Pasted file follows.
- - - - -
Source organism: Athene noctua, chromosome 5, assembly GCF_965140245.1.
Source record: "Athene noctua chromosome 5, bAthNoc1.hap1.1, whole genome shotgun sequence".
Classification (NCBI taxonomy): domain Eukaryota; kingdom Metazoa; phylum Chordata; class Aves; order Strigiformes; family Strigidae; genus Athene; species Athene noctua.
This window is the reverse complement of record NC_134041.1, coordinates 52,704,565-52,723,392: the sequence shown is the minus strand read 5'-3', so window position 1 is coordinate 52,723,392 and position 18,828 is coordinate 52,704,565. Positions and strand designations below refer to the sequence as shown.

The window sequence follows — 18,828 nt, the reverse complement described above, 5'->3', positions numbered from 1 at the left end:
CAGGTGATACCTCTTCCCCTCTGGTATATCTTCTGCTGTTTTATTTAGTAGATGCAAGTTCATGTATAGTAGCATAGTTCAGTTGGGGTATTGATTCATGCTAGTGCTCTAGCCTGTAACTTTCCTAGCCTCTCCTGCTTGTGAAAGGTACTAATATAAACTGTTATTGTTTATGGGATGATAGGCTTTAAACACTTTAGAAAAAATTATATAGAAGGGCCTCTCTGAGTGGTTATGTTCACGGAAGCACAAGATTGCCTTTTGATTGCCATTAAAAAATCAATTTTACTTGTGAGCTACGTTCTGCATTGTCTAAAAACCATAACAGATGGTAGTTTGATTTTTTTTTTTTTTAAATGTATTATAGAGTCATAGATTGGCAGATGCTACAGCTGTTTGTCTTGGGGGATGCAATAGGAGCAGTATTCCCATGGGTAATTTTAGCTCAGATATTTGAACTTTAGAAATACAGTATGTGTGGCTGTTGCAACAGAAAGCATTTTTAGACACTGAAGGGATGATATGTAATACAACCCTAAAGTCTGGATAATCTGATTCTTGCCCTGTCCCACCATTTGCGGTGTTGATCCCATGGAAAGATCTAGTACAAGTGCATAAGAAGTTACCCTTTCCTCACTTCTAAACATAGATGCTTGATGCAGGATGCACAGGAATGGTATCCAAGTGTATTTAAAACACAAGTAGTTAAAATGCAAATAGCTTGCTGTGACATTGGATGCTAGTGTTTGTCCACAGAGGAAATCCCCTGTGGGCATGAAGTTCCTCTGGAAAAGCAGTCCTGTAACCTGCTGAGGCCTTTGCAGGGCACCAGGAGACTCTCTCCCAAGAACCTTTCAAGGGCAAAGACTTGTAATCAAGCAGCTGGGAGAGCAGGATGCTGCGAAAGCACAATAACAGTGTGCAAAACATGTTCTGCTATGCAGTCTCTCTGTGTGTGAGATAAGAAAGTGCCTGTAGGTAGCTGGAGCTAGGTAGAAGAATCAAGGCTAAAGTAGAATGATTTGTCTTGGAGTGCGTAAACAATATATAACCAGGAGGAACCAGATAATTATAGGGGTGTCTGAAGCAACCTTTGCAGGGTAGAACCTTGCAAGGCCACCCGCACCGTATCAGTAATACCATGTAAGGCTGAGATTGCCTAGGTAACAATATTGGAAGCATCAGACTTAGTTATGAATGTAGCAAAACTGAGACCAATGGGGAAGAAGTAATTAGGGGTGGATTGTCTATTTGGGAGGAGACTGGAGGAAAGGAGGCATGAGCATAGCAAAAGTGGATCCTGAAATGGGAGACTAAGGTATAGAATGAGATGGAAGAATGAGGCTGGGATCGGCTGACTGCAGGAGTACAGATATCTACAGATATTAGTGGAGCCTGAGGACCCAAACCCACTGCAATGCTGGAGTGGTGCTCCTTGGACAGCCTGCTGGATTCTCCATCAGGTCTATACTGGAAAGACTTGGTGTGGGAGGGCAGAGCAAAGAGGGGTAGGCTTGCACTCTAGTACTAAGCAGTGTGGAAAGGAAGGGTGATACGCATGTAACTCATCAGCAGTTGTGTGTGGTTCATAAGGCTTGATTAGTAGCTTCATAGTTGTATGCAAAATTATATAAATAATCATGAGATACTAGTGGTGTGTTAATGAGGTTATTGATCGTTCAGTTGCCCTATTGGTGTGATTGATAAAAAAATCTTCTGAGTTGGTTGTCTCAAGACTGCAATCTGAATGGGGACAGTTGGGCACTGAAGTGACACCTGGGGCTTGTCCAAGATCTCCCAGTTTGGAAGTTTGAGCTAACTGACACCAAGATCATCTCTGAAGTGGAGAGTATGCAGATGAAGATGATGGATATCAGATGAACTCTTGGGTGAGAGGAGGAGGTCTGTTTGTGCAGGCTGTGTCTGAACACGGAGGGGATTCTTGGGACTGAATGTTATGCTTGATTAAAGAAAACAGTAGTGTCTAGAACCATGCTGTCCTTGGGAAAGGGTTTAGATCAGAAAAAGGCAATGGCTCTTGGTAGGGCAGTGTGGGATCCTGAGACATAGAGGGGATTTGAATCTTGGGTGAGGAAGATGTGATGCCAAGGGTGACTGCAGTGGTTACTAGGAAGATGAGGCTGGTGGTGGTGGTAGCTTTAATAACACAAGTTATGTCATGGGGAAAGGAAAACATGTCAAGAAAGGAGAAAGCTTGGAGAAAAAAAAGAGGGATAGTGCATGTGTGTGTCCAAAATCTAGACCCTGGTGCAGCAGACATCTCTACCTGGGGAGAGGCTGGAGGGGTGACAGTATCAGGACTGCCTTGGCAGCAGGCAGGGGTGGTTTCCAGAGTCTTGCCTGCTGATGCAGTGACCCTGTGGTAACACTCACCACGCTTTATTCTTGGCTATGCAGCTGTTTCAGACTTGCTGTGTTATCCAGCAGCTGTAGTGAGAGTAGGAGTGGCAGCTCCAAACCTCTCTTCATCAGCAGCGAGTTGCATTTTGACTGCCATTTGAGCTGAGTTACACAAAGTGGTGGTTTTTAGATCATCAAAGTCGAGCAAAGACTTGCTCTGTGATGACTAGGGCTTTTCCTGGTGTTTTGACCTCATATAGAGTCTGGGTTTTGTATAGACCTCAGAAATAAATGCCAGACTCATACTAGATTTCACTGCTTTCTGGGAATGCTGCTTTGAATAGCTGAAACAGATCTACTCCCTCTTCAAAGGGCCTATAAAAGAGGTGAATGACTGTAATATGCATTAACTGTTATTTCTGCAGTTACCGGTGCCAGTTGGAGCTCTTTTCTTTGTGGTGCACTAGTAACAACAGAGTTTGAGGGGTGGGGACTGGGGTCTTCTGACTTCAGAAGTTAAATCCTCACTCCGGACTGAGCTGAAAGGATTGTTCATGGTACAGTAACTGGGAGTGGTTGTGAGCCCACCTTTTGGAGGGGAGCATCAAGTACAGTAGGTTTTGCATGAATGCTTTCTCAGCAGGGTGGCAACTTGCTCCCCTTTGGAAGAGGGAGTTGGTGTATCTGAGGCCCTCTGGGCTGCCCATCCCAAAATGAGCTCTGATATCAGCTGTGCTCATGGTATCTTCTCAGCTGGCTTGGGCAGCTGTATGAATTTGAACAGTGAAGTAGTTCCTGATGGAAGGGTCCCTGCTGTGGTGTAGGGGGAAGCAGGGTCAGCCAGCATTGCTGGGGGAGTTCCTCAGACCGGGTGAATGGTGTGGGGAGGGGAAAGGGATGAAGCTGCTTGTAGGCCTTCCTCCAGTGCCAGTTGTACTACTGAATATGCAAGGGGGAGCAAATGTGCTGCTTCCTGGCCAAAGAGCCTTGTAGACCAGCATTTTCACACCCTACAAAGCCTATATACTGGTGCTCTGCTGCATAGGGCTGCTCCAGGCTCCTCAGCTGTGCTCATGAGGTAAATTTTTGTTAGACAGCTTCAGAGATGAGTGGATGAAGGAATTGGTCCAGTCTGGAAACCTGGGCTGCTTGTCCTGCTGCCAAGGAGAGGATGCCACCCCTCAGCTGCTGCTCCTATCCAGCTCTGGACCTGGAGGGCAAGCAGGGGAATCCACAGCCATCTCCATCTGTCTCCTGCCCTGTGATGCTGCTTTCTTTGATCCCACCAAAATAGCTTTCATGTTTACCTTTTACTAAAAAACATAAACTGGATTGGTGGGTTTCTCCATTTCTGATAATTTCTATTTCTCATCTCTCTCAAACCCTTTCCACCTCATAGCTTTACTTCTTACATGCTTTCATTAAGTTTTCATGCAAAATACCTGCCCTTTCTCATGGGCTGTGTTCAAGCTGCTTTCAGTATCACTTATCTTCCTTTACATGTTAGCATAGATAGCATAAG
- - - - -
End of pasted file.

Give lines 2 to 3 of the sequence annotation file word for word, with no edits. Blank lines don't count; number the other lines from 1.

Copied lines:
Source record: "Athene noctua chromosome 5, bAthNoc1.hap1.1, whole genome shotgun sequence".
Classification (NCBI taxonomy): domain Eukaryota; kingdom Metazoa; phylum Chordata; class Aves; order Strigiformes; family Strigidae; genus Athene; species Athene noctua.